Technical queries (isolation varnish + final varnish) in the Mixed Technique (ET + oil)ApproveRejectUn-ApproveSubscribeUn-Unsubscribe
Question asked 2020-02-21 14:07:42 ...
Most recent comment 2020-02-21 17:53:00
thanks a lot for all your comments and suggestions.
I know that it is not recommended to varnish or
coat an egg tempera painting. In my case I use ET for the
underpainting because it allows me a very precise drawing and it
dries really fast. The problems come when I add oil. The
base is so terribly absorbent that I can't manipulate the first oil layer. Soon
after I start with oil paint doesn't flow normally, which doesn't
allow me to keep going.
I have done many tests and when I isolate ET
with Paraloid B72 or an oil medium (1 part stand oil + 2 parts
turpentine, for example) the brushability improves considerably. The
base is still absorbent, but it allows me to work on it.
Is there a better alternative to an isolating varnish? I am
concerned about the preservation of my paintings, but this issue just
doesn't let me keep painting.It may be a silly question, but...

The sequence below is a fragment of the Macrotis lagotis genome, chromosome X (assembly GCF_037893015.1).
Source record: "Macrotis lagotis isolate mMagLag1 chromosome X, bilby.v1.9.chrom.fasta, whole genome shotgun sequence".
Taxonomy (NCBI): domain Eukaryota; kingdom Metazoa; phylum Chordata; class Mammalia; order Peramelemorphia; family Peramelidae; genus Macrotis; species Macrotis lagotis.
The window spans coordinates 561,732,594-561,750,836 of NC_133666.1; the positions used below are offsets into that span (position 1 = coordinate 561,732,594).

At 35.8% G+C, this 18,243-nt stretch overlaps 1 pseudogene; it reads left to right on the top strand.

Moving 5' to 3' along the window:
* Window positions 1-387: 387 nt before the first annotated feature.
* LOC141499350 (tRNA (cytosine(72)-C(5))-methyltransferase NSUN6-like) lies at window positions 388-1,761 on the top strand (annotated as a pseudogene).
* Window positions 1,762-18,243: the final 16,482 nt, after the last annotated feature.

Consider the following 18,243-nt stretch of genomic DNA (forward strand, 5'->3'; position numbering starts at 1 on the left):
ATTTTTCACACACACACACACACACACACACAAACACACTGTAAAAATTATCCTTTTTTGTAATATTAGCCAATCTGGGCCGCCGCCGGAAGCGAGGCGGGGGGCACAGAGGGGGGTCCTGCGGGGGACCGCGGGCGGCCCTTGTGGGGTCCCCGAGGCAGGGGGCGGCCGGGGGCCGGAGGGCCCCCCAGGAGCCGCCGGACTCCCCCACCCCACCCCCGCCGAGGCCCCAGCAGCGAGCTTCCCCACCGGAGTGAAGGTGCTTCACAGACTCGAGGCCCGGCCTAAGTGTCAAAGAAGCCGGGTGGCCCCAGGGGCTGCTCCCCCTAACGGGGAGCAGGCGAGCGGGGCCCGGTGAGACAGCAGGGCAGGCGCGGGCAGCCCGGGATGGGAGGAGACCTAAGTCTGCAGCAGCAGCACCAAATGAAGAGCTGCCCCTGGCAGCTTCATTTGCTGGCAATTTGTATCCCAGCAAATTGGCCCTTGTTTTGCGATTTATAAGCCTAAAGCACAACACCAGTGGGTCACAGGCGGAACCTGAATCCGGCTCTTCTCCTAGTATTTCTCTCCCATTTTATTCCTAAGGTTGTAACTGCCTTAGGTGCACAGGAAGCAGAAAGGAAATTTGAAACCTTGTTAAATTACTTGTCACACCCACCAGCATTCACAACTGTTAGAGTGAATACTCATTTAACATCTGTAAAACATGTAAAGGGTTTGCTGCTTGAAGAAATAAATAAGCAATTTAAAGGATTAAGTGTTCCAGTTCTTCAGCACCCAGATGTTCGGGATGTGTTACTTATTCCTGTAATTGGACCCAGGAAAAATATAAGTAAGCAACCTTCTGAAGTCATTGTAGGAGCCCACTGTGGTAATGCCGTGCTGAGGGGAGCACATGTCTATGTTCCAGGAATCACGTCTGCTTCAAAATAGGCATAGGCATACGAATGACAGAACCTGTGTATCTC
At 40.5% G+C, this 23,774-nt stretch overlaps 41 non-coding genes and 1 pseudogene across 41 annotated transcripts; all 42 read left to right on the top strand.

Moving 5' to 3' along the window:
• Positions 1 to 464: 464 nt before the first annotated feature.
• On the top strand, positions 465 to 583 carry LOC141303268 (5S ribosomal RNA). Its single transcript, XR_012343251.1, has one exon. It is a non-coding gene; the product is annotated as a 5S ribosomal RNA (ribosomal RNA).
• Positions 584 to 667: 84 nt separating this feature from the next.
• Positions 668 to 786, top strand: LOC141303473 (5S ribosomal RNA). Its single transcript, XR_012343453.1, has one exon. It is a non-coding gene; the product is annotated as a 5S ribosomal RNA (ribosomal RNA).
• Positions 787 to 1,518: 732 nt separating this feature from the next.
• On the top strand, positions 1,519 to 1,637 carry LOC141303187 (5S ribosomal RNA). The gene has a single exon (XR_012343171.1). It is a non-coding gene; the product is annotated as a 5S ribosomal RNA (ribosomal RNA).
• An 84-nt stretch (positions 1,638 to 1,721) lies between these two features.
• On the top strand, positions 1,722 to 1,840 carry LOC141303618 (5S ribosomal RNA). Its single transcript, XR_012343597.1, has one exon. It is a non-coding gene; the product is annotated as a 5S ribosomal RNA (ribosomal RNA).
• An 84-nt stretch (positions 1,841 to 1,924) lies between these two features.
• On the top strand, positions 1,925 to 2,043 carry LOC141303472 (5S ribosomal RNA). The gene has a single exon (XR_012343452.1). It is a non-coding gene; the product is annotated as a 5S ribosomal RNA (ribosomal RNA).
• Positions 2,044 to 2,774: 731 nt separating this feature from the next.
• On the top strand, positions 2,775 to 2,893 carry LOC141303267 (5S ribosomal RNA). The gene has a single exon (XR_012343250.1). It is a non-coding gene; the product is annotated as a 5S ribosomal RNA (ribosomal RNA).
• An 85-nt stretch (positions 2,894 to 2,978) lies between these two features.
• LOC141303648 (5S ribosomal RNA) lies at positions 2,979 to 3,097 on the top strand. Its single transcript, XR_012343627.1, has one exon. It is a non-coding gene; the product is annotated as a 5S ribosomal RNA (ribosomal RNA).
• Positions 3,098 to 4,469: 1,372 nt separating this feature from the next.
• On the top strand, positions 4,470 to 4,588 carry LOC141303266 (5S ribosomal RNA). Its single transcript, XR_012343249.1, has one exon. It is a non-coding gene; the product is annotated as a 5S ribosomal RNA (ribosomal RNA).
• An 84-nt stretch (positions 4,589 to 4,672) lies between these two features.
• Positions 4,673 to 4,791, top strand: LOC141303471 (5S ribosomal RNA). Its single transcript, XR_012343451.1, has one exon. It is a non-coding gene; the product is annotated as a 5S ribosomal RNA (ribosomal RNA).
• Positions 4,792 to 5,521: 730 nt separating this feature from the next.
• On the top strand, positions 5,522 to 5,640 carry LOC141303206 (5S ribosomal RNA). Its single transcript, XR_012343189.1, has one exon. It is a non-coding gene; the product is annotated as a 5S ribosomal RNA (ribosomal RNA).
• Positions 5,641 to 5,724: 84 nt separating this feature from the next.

would it be more reasonable to apply an isolating coat with an
emulsion medium? I mean, mixing an oil medium with an ET medium. For
example, the medium I am using to grind my ET colours with 1 part
stand oil + 1 or 2 parts turpentine. Any other suggestion
Answers and Comments
Varnish on an egg tempera painting is an aesthetic decision.
In truth, more proto- and Renaissance ET paintings were originally varnished.
That is up to you.
I worry more about the solubility of interlayered varnishes.
I actually think that if you keep your intermediate layer very minimal and cover
the entire surface with later layers of oil paint, there is nothing technically
wrong with a very thin application of a thinned oil or even a diluted alkyd
medium. Please read over our comments about “retouch varnish” and “oiling out”
as those cover similar issues. You also want to make sure that the intermediate
layer is only fat enough to only reduce absorbency to the extent necessary and
not create a slick film which may cause interlayer cleavage. I see no advantage of using the fatty emulsion
over the very thinned stand oil (other than perhaps drying time) and I have
seen unpigmented egg-oil emulsions separate into their constituent parts unlike
pigmented egg-oil emulsion paints.
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